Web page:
The quiet consensus among film music buffs is that this year's best song lineup is a bit of a snooze-fest. "I don't think any of the songs are any good, to be honest with you," Elton John recently told Entertainment Weekly. John singled out the song that Dido and A.H. Rahman composed for 127 Hours and the tune that Gwyneth Paltrow sings in Country Strong as the two most acceptable, while calling the nominees from Tangled and Toy Story 3 "horrible." Not everyone would be so harsh—and as a frequent contributor to animated films, Elton may have a competitive interest there.
But it seems like a given that the song nominees would not be performed on the telecast this year—as they weren't last year—if it weren't for the opportunity to give Paltrow a chance to belt another one out on live TV. As a bonus for rock fans, anyway, the absence of Dido (who's pregnant and unavailable) does mean that Florence + the Machine will be stepping in to perform 127 Hours' "If I Rise."On the other hand, the five nominees for best score represent a uniformly strong field that represents just about the full spectrum of film composing right now. As Hans Zimmer, nominated for Inception, told Yahoo!, "I'm really excited about how international we are—I mean, from all over the place—and how all these different cultural influences really resonate in film music." No doubt Zimmer was referring in part to A.R. Rahman, who hails from India, as well as his usual fellow Brits. But also, he said, "I'm a huge Trent Reznor fan, and I think it's pretty exciting for him to be let loose on a medium like this."
Yahoo! talked with Reznor and other nominees at the reception held by the Society of Composers and Lyricists, and he still seemed amazed by the road that led him to the Oscars... and what some are predicting as a Social Network scoring win tonight.
"Because the approach, as you know, wasn't traditional, I didn't feel like it had much of a shot. I assumed that to be taken seriously, it had to use the tools of the trade and the (established) discipline of how to score a film. I don't know how to do that. I just talked with the director and spent a lot of time thinking about what he wanted and what felt right instinctually. I didn't decide to take a quick class to figure out how to put these things together. I just kind of went with my gut and thought, let's see what happens with (David) Fincher's reaction. So even to be nominated for this, let alone winning a Golden Globe—which I still can't believe even happened—really is a great feeling.
"It feels nice to be recognized in this field, which it feels like people do take seriously," Reznor continued. "In the music business, you put records out and they vanish into the stolen ether instantly. They're instantly copied to iPods, judged, dismissed, and gone. It feels like people pay more attention to this side of film and it lasts longer. People spend more time with films and the music in films. It's weird that it's a competition, though—me versus these guys. It if happens, it happens, and if it doesn't, we're here and this feels great to me."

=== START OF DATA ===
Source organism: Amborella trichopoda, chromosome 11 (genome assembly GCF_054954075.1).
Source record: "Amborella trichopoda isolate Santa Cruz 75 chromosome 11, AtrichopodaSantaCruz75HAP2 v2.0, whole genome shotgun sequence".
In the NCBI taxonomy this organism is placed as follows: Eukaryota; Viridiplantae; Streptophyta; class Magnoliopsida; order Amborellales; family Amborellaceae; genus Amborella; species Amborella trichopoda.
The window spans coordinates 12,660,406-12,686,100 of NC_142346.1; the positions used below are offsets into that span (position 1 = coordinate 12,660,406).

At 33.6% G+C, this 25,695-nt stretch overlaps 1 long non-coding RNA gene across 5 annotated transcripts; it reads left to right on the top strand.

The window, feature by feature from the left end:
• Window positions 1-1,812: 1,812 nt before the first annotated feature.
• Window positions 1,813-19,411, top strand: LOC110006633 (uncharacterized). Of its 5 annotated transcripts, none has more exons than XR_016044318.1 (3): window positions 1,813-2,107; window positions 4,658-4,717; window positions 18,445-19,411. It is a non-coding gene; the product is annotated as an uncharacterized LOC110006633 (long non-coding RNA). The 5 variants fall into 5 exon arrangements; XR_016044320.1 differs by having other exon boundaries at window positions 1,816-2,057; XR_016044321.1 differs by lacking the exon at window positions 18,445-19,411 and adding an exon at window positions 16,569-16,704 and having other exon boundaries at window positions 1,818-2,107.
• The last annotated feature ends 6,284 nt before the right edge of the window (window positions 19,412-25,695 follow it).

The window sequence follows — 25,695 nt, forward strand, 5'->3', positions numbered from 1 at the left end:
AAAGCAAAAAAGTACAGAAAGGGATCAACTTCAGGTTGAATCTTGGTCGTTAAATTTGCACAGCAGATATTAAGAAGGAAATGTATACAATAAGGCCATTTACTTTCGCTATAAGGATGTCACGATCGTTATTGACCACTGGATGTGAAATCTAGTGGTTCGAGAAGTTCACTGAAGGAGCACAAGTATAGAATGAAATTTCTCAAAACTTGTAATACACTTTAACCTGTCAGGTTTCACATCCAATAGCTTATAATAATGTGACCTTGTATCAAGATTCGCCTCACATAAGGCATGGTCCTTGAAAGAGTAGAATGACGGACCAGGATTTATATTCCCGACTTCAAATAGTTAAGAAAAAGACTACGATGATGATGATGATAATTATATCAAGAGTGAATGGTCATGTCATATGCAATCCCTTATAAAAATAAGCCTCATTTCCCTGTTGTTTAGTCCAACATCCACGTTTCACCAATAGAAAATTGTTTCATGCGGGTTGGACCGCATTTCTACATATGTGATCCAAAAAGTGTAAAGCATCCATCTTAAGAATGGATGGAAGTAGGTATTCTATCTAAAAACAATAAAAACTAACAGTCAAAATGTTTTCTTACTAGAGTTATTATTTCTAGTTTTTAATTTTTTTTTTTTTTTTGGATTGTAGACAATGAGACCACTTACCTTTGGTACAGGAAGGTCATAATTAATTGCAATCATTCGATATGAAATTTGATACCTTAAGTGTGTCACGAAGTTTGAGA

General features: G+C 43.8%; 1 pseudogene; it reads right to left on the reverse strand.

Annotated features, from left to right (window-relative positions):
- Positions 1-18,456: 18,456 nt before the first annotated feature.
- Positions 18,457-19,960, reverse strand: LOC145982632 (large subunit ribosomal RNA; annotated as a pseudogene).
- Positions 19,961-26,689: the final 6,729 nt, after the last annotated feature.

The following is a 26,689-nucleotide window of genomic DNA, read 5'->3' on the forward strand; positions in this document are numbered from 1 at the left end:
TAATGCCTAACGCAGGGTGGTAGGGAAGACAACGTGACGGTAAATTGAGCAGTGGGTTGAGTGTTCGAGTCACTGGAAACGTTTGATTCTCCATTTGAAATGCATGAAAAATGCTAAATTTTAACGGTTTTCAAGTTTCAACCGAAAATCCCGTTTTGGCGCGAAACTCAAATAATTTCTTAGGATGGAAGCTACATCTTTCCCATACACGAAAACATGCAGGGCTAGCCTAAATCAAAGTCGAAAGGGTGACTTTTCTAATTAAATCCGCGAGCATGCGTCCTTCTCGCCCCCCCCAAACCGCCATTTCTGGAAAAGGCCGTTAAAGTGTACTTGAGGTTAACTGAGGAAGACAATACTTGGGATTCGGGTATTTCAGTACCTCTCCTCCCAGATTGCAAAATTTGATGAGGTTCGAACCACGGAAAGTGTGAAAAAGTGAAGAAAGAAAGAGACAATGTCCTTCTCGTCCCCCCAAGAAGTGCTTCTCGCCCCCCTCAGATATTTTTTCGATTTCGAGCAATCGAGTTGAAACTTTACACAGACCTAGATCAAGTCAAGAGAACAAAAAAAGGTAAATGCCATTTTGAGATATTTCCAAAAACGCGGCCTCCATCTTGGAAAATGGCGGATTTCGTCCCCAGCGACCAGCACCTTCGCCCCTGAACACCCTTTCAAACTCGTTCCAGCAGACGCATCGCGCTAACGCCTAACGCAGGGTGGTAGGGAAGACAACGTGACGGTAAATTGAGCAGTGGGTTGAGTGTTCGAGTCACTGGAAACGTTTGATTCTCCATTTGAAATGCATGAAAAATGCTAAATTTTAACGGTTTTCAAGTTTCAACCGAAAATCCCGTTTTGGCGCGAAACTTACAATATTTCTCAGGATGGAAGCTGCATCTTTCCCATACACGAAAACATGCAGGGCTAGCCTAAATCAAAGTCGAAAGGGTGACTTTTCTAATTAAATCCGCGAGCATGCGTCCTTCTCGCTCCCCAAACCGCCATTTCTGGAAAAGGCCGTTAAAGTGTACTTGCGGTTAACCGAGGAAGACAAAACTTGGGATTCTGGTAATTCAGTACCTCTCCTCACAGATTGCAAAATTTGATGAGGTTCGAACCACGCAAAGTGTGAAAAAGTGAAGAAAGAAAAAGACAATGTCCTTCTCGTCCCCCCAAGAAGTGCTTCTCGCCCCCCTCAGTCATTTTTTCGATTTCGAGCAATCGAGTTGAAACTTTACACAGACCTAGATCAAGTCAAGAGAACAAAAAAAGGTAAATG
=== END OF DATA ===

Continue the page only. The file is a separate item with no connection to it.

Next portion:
Asked for his favorite among the others, Reznor said, "I think what Hans did with Inception is excellent. The way he used the orchestra and the bombast was something I'm impressed with... With that said, ours is the best! I'm just kidding." Sure he is.
Powell's music for How I Trained Your Dragon is seen as sort of the ultimate anti-Reznor choice: a big, classic Hollywood score. In this year's running, at least, he's the most John Williams-like choice. "What the [bleep] is that?" he laughed. "It's a great irony. Because a few years ago, everybody always thought of me as the beats-and-heavy-guitar-s--- guy. And now I'm old school! Honestly, I remember when they listened to the Bourne stuff (he scored all three of those Matt Damon films), they would say, 'Oh yeah, he just does loops. And he's got some orchestrators to stick some loops on top.'... I don't feel that old, so I'm not sure how I'm old-Hollywood now. I haven't figured that out."
Zimmer, for his part, pointed out: "I'm the old one among the nominees this year. Which is really cool, because I was always hoping there'd be young, new faces in this. Because otherwise film music would just disappear. I think we are incredibly relevant now. We don't have to stick to the old formulas."
Avoiding the formulaic included, in Zimmer's case, hiring Johnny Marr to perform much of the Inception score. When we spoke with Marr at the reception, it turned out he's also composed a score of his own, for the upcoming Antonio Banderas vehicle The Big Bang, which will be out in May.
"In the last four or five years, the state of the artistry for film composers has gotten higher and higher, from what I've seen," said Marr. "Pretty much all the movies that have been nominated, you can imagine listening to in the car or on a plane, whereas ten years ago, everything sounded like bombs going off, because that was what was going on on screen at the time."
As for Inception, "Hans is a Jedi," Marr laughed. "Even some people who didn't quite get the movie straight away got the music.
"Hans and I have been hanging out a little, and I love the process. Because with film music you're reacting to things emotionally. It's a completely different world from writing rock music. There's a need to be very, very clear when you're writing to a (pop music) audience, and I like that movies can be a little more abstract. As soon as you put words on something, it completely ties it down, and you have to be very deliberate. And you have to make assumptions about the audience, too, in rock music. If you don't, you're being indulgent. Whereas you don't have that at all in movies; it has to be dictated by what you're seeing."
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